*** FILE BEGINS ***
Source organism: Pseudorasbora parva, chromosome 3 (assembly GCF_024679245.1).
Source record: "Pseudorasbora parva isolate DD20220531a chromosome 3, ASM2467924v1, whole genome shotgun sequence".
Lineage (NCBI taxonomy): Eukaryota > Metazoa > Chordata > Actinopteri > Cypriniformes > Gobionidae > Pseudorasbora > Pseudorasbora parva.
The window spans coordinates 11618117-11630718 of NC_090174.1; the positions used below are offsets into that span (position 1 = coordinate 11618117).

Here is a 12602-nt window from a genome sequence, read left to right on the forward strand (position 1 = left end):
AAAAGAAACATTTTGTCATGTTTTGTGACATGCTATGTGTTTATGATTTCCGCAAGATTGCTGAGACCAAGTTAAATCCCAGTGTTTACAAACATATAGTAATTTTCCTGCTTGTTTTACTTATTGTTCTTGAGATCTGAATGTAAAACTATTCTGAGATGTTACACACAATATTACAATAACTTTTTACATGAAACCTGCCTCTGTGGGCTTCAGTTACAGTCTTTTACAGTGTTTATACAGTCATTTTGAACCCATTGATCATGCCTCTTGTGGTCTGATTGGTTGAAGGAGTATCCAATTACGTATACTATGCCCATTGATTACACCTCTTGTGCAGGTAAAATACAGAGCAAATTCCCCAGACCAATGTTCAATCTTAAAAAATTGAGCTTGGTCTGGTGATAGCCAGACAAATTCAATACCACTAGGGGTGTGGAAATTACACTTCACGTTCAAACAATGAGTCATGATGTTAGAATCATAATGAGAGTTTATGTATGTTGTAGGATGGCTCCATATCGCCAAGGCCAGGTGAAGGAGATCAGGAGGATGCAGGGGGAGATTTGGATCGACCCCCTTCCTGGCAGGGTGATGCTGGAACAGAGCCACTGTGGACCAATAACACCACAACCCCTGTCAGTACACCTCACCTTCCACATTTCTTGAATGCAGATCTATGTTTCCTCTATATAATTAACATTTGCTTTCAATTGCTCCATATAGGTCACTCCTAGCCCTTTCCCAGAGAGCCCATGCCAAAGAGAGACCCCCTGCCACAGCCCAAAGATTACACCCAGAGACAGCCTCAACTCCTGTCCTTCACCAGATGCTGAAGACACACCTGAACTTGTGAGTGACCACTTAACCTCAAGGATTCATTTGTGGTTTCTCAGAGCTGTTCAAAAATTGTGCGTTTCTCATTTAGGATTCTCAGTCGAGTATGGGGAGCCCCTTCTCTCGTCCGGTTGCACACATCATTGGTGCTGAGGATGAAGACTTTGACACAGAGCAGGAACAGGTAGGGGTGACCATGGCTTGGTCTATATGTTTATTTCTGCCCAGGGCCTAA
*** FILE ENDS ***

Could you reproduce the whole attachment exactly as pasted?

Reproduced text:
Source organism: Pseudorasbora parva, chromosome 3 (assembly GCF_024679245.1).
Source record: "Pseudorasbora parva isolate DD20220531a chromosome 3, ASM2467924v1, whole genome shotgun sequence".
Lineage (NCBI taxonomy): Eukaryota > Metazoa > Chordata > Actinopteri > Cypriniformes > Gobionidae > Pseudorasbora > Pseudorasbora parva.
The window spans coordinates 11618117-11630718 of NC_090174.1; the positions used below are offsets into that span (position 1 = coordinate 11618117).

Here is a 12602-nt window from a genome sequence, read left to right on the forward strand (position 1 = left end):
AAAAGAAACATTTTGTCATGTTTTGTGACATGCTATGTGTTTATGATTTCCGCAAGATTGCTGAGACCAAGTTAAATCCCAGTGTTTACAAACATATAGTAATTTTCCTGCTTGTTTTACTTATTGTTCTTGAGATCTGAATGTAAAACTATTCTGAGATGTTACACACAATATTACAATAACTTTTTACATGAAACCTGCCTCTGTGGGCTTCAGTTACAGTCTTTTACAGTGTTTATACAGTCATTTTGAACCCATTGATCATGCCTCTTGTGGTCTGATTGGTTGAAGGAGTATCCAATTACGTATACTATGCCCATTGATTACACCTCTTGTGCAGGTAAAATACAGAGCAAATTCCCCAGACCAATGTTCAATCTTAAAAAATTGAGCTTGGTCTGGTGATAGCCAGACAAATTCAATACCACTAGGGGTGTGGAAATTACACTTCACGTTCAAACAATGAGTCATGATGTTAGAATCATAATGAGAGTTTATGTATGTTGTAGGATGGCTCCATATCGCCAAGGCCAGGTGAAGGAGATCAGGAGGATGCAGGGGGAGATTTGGATCGACCCCCTTCCTGGCAGGGTGATGCTGGAACAGAGCCACTGTGGACCAATAACACCACAACCCCTGTCAGTACACCTCACCTTCCACATTTCTTGAATGCAGATCTATGTTTCCTCTATATAATTAACATTTGCTTTCAATTGCTCCATATAGGTCACTCCTAGCCCTTTCCCAGAGAGCCCATGCCAAAGAGAGACCCCCTGCCACAGCCCAAAGATTACACCCAGAGACAGCCTCAACTCCTGTCCTTCACCAGATGCTGAAGACACACCTGAACTTGTGAGTGACCACTTAACCTCAAGGATTCATTTGTGGTTTCTCAGAGCTGTTCAAAAATTGTGCGTTTCTCATTTAGGATTCTCAGTCGAGTATGGGGAGCCCCTTCTCTCGTCCGGTTGCACACATCATTGGTGCTGAGGATGAAGACTTTGACACAGAGCAGGAACAGGTAGGGGTGACCATGGCTTGGTCTATATGTTTATTTCTGCCCAGGGCCTAA